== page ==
On April 10, 2020, the Department of Labor issued interim enforcement guidance by the Occupational Safety and Health Administration (OSHA) concerning OSHA's recordkeeping requirement related to recording cases of COVID-19. As detailed in the guidance, OSHA considers COVID-19 a recordable illness, subject to certain recordkeeping requirements pursuant to existing regulations. However, given the continued spread of COVID-19 throughout the country, most employers have been temporarily exempted from determining whether a recorded case was "work-related," defined as an event or exposure in the work environment either causing or contributing to the resulting condition, or significantly aggravating a pre-existing injury or illness.
The "work-related" exemption relative to COVID-19 does not apply to employers of workers in the healthcare industry, first-responders, or correctional institutions. Furthermore, all employers must continue to make work-relatedness determinations where objective evidence is reasonably available to the employer, which suggests that a recorded case of COVID-19 could be work-related. As an example, such objective evidence may be the continued spread of COVID-19 cases amongst individuals working in close proximity to each other, without an alternative explanation.
OSHA has explained its relaxed enforcement relative to work-related determinations of COVID-19 cases on its intent that employers, instead, will devote their focus and efforts to implementing good hygiene and otherwise mitigating COVID-19's effects in the workplace.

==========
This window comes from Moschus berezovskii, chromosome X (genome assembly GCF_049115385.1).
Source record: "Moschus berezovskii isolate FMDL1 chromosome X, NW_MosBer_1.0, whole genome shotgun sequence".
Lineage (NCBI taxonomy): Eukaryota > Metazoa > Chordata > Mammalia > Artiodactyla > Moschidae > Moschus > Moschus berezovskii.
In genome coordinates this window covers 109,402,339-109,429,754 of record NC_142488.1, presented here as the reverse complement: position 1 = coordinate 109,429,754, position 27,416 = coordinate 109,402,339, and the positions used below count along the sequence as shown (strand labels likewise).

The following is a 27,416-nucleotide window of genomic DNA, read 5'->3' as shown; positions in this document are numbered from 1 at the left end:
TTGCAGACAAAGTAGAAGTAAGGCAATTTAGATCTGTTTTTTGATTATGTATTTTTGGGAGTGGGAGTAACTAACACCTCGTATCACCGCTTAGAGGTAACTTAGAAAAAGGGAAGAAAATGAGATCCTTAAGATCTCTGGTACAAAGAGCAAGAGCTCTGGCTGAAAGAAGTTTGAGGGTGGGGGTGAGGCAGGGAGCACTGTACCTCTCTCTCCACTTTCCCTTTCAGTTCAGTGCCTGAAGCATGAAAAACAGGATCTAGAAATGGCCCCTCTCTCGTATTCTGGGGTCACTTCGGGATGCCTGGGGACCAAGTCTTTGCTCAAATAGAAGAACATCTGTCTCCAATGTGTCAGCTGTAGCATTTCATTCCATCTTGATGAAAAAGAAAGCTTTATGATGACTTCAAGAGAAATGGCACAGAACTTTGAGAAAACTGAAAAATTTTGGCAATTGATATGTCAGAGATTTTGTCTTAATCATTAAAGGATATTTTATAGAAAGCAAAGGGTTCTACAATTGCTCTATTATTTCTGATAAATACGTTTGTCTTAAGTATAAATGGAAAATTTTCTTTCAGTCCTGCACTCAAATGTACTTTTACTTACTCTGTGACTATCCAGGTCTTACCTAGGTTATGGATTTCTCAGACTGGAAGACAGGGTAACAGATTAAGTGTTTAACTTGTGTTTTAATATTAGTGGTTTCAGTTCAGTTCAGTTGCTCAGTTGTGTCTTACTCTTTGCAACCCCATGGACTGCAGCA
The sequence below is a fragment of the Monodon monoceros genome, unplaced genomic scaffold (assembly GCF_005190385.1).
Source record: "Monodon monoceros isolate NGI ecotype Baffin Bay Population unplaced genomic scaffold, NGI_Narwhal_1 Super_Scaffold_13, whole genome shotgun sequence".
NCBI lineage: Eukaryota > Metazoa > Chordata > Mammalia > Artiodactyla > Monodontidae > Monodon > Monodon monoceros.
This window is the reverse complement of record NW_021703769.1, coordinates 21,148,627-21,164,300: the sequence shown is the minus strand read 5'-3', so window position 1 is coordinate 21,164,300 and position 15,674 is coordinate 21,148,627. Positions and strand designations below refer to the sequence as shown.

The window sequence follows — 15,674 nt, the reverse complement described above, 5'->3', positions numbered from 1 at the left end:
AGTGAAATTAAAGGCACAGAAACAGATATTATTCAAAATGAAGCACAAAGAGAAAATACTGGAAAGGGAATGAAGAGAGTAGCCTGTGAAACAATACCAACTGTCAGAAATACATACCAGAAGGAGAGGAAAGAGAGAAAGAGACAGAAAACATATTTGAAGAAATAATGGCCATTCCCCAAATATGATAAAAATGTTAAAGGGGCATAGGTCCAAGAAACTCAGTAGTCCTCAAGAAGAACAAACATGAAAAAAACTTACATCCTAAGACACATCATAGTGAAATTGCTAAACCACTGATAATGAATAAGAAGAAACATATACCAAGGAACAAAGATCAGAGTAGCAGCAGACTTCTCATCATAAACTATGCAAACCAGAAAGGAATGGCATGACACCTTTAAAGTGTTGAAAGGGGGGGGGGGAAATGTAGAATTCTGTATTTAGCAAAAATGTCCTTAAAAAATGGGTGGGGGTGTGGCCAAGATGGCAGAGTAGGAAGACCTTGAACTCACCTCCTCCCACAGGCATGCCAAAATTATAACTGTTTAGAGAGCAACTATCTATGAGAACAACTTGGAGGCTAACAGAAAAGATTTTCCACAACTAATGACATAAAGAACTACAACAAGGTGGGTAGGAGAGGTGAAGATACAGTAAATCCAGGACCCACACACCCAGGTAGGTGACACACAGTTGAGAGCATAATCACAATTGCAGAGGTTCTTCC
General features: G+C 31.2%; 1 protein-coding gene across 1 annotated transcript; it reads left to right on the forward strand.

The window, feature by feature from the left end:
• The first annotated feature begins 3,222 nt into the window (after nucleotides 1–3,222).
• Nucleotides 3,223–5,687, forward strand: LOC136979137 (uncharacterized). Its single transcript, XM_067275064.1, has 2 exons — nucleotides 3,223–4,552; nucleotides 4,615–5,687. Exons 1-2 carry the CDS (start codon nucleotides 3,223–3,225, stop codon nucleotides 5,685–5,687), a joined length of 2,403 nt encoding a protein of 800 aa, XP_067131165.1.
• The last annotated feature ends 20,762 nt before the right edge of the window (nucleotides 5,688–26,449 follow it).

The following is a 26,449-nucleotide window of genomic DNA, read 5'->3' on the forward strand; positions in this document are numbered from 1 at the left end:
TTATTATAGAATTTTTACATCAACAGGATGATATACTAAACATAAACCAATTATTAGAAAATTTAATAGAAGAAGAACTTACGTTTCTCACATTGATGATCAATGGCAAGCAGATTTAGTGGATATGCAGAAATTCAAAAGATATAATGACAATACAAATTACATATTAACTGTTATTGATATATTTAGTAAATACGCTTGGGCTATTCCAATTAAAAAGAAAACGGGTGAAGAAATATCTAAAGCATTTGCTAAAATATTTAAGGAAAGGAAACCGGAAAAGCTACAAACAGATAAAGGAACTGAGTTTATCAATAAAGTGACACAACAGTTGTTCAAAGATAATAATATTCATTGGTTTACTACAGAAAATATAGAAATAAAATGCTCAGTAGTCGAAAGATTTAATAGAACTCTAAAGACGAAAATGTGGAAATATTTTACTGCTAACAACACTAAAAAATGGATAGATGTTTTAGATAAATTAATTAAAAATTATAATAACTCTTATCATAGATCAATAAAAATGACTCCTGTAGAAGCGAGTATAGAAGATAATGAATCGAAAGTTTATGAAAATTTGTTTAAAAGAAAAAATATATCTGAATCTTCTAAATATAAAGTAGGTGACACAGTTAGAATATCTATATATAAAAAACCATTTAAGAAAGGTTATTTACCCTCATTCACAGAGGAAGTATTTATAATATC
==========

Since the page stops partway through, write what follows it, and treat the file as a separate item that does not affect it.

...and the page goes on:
Employers, however, would be wise to not (mis)interpret OSHA's recent guidance as somehow precluding or minimizing the possibility of a work-related determination and potentially resulting liability. This could not only result in action by OSHA, but also common law wrongful death and workers compensation cases we are starting to see related to COVID-19. If objective evidence supports an employer's failure to take recommended, timely measures to help prevent the spread of the virus in the workplace, such an employer faces real, substantial legal exposure in the current climate.
If you have any questions regarding OSHA's guidance or labor and employment issues, please do not hesitate to contact Corey Biller or your Neal Gerber Eisenberg attorney.
The content above is based on information current at the time of its publication and may not reflect the most recent developments or guidance. Neal Gerber Eisenberg LLP provides this content for general informational purposes only. It does not constitute legal advice, and does not create an attorney-client relationship. You should seek advice from professional advisers with respect to your particular circumstances.